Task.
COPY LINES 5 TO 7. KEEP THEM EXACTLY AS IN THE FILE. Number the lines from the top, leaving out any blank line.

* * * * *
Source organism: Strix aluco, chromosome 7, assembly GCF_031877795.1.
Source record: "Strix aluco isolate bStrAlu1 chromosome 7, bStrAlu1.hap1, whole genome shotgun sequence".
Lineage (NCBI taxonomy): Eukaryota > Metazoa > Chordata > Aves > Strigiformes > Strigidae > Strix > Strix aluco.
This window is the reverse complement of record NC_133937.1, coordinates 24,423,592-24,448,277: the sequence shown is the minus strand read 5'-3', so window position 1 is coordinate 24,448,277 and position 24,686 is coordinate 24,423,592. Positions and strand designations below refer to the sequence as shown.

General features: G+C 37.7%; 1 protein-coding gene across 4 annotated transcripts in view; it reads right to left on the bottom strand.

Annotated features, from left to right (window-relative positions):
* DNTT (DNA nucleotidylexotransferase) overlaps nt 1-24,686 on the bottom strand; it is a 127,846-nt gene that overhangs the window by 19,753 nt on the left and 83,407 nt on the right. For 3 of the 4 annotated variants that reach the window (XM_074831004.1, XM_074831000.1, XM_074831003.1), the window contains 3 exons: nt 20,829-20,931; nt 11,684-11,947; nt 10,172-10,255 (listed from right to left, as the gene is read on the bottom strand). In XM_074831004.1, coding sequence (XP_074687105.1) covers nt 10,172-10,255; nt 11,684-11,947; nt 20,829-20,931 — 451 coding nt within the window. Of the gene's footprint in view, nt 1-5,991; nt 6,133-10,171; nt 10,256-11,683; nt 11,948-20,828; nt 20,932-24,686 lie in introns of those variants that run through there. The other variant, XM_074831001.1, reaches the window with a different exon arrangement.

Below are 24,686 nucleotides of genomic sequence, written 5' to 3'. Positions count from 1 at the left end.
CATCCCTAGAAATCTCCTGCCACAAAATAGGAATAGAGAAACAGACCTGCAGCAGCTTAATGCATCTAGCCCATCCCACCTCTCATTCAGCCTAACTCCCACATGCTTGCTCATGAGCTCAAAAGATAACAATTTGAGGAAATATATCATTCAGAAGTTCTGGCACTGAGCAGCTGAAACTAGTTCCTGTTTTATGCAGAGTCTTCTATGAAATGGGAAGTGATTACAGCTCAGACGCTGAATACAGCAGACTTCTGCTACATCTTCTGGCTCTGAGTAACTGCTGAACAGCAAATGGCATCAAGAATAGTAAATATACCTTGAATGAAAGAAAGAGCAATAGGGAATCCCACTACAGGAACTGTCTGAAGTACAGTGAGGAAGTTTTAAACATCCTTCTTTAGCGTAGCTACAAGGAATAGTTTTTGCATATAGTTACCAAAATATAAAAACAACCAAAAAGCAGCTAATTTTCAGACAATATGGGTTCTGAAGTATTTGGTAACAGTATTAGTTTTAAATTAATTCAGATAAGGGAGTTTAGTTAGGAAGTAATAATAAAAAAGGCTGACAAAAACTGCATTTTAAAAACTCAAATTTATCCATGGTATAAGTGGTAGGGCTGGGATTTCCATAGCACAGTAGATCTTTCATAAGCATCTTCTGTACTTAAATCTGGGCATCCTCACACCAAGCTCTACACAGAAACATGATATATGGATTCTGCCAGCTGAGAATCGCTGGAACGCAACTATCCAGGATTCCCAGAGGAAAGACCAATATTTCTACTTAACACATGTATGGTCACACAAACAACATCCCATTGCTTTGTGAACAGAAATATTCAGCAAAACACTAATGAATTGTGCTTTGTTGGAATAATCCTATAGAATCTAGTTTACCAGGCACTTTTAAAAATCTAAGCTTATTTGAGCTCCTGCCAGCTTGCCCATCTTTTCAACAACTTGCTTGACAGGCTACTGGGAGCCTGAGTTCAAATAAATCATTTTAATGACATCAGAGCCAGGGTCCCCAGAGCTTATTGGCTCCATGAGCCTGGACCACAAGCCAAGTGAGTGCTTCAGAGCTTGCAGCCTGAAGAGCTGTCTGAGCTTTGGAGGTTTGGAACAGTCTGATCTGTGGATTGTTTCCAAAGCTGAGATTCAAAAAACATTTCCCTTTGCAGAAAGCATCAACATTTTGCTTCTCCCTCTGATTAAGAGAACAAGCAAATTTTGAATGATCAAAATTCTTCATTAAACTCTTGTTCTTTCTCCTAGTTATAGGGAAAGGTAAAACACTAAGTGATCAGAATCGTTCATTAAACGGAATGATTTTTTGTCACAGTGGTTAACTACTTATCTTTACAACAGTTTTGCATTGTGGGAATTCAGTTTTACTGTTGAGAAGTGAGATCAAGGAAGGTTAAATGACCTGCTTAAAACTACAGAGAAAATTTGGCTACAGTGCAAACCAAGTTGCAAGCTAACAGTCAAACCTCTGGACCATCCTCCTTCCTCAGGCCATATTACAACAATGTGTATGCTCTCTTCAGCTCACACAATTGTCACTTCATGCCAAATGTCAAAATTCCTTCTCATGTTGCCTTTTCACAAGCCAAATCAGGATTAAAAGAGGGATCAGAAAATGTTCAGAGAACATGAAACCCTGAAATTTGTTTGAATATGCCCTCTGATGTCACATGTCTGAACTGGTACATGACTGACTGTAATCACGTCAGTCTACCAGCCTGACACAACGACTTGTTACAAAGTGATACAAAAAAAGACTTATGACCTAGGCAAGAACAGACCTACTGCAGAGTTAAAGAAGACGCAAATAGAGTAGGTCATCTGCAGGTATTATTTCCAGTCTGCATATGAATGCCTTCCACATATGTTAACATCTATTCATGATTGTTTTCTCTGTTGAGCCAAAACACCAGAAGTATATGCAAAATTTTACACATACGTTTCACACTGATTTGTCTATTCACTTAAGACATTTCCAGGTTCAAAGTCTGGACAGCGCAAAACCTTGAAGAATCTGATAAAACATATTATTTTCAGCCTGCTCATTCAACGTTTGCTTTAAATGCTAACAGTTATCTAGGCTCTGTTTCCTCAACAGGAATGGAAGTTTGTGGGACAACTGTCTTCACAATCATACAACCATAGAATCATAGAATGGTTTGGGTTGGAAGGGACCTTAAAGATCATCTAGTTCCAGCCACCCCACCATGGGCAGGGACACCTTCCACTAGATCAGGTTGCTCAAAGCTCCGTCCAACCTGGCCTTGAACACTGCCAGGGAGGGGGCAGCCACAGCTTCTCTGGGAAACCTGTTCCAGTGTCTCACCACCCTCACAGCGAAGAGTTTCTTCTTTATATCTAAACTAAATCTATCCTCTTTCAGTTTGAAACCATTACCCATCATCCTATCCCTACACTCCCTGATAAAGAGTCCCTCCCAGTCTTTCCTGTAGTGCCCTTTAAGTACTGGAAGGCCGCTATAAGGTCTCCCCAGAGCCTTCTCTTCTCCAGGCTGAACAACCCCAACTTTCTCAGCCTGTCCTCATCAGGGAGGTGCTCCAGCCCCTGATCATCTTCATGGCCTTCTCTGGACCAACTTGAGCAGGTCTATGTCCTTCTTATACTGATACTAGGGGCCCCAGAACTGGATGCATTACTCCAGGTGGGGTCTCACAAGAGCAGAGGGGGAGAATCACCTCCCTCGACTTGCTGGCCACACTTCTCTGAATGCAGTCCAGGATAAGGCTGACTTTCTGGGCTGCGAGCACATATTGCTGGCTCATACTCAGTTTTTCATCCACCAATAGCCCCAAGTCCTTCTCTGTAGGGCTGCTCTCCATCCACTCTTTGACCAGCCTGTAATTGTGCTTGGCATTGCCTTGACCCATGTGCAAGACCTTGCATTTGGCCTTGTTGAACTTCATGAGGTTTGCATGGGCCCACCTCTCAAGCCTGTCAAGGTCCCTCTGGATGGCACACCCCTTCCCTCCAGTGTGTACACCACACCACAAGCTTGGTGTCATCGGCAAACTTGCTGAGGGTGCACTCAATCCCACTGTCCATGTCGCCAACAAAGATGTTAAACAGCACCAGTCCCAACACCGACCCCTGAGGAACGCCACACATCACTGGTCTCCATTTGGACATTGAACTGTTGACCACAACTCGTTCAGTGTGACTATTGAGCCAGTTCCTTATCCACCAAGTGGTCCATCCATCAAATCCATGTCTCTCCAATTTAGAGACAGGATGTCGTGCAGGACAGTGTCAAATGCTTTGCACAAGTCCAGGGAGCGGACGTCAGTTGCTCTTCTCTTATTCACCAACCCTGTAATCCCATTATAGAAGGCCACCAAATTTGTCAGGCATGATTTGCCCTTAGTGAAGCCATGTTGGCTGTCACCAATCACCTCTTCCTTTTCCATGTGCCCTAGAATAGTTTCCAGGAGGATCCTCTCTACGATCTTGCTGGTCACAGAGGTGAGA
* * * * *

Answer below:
General features: G+C 37.7%; 1 protein-coding gene across 4 annotated transcripts in view; it reads right to left on the bottom strand.

Annotated features, from left to right (window-relative positions):
* DNTT (DNA nucleotidylexotransferase) overlaps nt 1-24,686 on the bottom strand; it is a 127,846-nt gene that overhangs the window by 19,753 nt on the left and 83,407 nt on the right. For 3 of the 4 annotated variants that reach the window (XM_074831004.1, XM_074831000.1, XM_074831003.1), the window contains 3 exons: nt 20,829-20,931; nt 11,684-11,947; nt 10,172-10,255 (listed from right to left, as the gene is read on the bottom strand). In XM_074831004.1, coding sequence (XP_074687105.1) covers nt 10,172-10,255; nt 11,684-11,947; nt 20,829-20,931 — 451 coding nt within the window. Of the gene's footprint in view, nt 1-5,991; nt 6,133-10,171; nt 10,256-11,683; nt 11,948-20,828; nt 20,932-24,686 lie in introns of those variants that run through there. The other variant, XM_074831001.1, reaches the window with a different exon arrangement.